Industries & Professions /
The largest religions in the United States are Christianity (including both Protestantism and Roman Catholicism) and Judaism. Among Americans professing a religious faith, about 51 percent are Protestant, 24 percent are Roman Catholic, 1 percent are Jewish, 1 percent are Muslim, and 22 percent practice other religions, including Buddhism, Hinduism, and hundreds of others. Only the major religious groups (in terms of numbers of adherents) are discussed here.
Hinduism is the oldest of the world's organized religions and the only one without a founder. It began in India sometime during the second millennium B.C., when its sacred texts, called the Vedas, were written and collected. Hinduism has one supreme God but recognizes many other gods and goddesses. It believes in reincarnation and the law of karma, or cause and effect. It has about 200 sects.
Buddhism developed in India in the sixth century B.C. as a reform movement within Hinduism. Its founder was Siddhartha Gautama, known as Buddha. The religion spread into other Eastern countries and largely disappeared from India. It also believes in reincarnation and the law of karma. Buddhism has two main branches—Theravada Buddhism and Mahayana Buddhism—and numerous sects with varying practices and beliefs.
Judaism had its beginnings among nomadic Jews about the 14th century B.C., but did not reach developed form until many centuries later in Palestine. It is a monotheistic religion based on the idea that the Jews are chosen by God to be a priest-people to the world. The Torah is the commandment of God to the Jewish people and also records the history of their religion. The Torah includes the Talmud, which interprets Biblical commandments and deals also with many fields of knowledge. Rabbis are the spiritual leaders in Judaism.
Beginning in the 1700s, differences in ideology led some Jews to form new movements. Today in America, there are four branches of Judaism: Orthodox, Conservative, Reform, and Reconstructionist. Each movement has its own distinct institutions, rabbis, and forms of observances. Jews adhere to commandments; recite daily prayers; attend services and honor a weekly holy day (the Sabbath); observe dietary laws; hold ceremonies for circumcision, coming of age (bar and bat mitzvah), marriage, and death; and celebrate several annual holidays, among other religious observances.
Christianity arose out of Judaism in the first century A.D. Jesus Christ, a Palestinian Jew, claimed to be the Messiah, sent from God to reveal God's will and redeem the people. Jewish authorities refused to accept him as the Messiah and he was crucified as a political troublemaker. A group of his followers won converts by preaching redemption and salvation through Christ.
Christianity spread throughout the Roman Empire and struggled against persecution, but eventually prevailed throughout Europe. After some 1,000 years of solidarity, in 1054, ideological and cultural differences led to a split between Christians in eastern and western churches. In the East, believers formed the Orthodox churches, while believers in the West maintained their allegiance to the Bishop of Rome, thus forming the Roman Catholic Church.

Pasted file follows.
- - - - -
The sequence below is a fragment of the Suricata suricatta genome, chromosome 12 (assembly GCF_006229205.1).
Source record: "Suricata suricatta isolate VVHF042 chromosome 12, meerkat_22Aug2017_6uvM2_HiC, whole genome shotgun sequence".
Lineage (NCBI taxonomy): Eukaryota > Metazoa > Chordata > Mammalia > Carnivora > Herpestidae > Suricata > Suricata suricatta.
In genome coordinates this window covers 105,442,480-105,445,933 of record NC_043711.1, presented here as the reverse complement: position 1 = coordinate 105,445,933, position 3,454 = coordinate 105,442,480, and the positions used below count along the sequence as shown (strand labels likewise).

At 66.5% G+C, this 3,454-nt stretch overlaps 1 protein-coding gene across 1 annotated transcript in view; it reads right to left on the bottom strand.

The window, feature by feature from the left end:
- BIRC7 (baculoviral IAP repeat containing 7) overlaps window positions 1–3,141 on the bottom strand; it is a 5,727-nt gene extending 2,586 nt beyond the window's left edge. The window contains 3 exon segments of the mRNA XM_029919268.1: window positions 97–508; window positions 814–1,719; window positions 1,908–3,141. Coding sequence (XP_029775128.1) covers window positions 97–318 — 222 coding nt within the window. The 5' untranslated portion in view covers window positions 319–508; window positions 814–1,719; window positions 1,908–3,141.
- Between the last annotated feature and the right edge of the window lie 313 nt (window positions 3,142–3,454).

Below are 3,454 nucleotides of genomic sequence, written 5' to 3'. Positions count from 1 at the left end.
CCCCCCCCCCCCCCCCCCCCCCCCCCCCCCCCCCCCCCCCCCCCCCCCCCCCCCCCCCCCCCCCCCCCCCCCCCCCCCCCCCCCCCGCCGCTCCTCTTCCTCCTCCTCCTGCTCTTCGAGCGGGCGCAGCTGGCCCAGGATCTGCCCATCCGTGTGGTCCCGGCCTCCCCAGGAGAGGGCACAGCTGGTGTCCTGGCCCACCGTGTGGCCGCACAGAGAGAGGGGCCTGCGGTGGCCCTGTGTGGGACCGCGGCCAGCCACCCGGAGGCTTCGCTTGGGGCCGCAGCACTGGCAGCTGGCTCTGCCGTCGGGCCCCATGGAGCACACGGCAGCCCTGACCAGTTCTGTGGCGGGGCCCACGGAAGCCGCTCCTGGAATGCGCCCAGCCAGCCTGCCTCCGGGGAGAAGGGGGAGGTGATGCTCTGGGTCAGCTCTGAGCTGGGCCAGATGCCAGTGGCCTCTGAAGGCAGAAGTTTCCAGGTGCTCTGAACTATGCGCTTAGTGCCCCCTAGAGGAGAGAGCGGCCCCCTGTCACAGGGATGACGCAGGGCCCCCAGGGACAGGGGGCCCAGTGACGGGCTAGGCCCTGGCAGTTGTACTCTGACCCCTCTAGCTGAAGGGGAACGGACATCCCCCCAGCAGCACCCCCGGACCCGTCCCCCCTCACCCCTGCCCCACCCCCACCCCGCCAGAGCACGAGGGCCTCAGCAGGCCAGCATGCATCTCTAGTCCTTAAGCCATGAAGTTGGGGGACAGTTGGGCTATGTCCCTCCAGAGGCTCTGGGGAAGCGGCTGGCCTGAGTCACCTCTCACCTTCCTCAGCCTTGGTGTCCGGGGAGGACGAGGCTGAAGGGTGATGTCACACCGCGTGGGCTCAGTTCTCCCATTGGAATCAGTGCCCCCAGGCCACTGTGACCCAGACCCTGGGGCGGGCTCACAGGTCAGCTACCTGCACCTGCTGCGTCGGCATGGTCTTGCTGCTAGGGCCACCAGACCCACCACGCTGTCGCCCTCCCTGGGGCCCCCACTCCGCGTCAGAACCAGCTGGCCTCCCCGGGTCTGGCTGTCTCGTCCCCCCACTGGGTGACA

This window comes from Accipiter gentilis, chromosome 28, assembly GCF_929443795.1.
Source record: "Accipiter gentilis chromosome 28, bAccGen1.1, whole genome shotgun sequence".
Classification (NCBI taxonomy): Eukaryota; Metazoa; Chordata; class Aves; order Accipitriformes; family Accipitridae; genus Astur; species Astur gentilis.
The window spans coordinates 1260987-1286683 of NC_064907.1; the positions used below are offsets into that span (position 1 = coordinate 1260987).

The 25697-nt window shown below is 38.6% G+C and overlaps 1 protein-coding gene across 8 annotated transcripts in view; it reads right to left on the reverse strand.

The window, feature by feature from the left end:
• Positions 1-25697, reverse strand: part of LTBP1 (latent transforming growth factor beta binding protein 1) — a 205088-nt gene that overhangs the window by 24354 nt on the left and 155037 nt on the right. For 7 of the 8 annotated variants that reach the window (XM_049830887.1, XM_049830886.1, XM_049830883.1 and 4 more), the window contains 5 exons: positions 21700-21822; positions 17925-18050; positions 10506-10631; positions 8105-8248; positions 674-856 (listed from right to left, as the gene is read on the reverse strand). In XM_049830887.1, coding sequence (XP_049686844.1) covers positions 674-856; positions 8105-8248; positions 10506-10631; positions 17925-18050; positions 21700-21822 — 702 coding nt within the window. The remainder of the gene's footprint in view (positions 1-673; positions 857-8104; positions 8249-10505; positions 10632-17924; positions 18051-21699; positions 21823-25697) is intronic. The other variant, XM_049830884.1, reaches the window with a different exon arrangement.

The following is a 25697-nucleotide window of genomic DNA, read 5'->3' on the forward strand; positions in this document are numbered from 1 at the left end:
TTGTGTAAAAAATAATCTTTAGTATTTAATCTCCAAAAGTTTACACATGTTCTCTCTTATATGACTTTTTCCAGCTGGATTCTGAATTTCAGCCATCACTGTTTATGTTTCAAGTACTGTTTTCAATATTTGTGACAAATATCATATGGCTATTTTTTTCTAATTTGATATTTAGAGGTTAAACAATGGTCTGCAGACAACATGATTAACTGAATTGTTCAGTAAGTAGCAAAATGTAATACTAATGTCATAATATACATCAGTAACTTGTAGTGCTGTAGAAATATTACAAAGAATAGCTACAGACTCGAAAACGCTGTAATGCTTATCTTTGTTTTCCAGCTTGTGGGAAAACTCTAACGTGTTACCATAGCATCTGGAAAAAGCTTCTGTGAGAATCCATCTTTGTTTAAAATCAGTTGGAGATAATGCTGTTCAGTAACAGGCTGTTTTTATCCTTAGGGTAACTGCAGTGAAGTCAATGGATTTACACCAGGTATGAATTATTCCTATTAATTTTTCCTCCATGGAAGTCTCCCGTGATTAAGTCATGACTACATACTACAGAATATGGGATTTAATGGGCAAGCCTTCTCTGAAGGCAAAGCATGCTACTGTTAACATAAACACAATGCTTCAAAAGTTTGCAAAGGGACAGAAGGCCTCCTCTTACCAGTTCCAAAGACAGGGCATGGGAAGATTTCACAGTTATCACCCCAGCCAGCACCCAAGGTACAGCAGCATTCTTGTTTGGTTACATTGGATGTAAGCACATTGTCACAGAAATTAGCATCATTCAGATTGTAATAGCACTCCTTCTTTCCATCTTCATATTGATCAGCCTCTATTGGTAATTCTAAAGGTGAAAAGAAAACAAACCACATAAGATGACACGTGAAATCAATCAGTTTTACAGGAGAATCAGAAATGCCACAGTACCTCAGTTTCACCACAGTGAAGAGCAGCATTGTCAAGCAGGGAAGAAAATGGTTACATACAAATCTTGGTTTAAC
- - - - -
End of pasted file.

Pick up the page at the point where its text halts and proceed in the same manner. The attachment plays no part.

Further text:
A large group of Christians broke away from the Catholic Church in 1517 after a young monk named Martin Luther protested various doctrines and practices within the Roman Catholic Church, such as the sale of indulgences and certain sacramental practices. A period called the Reformation followed this event, during which Protestantism grew and spread throughout Europe. Protestants split into several groups and subdivided again and again, each group with its own church, leaders, and belief systems. The largest Protestant churches in America are the Baptists, Lutherans (named after the original reformer), Methodists, and Presbyterians. Most Protestants, but not all, use the Bible as a source of guidance, believe in the Holy Trinity (God the Father, God the Son, and God the Holy Spirit) and recognize the sacraments of Holy Communion and baptism.
Islam was founded in Arabia by Mohammed in the seventh century A.D. Followers of Islam are called Muslims, meaning "those who submit" (to the will of God). Islam is an extension of Judaism and Christianity, but Muslims believe the Christian Trinity is blasphemy. They acknowledge Jesus Christ as a prophet, but deny his divinity. They believe in one God, called Allah, and the Koran is their basic source of Islamic law and ritual. Religious obligations include profession of faith, prayer, almsgiving, fasting, and a pilgrimage to Mecca at least once during a Muslim's lifetime. The two major branches of Muslims are the Sunnites, or traditionalists, and the Shiites, who broke from orthodox Islam about 679 A.D. and have since split into a number of groups.
There are hundreds of religions in the world today and thousands of branches, denominations, and sects. Ideological differences within groups are likely to continue causing splits and development of new religious groups.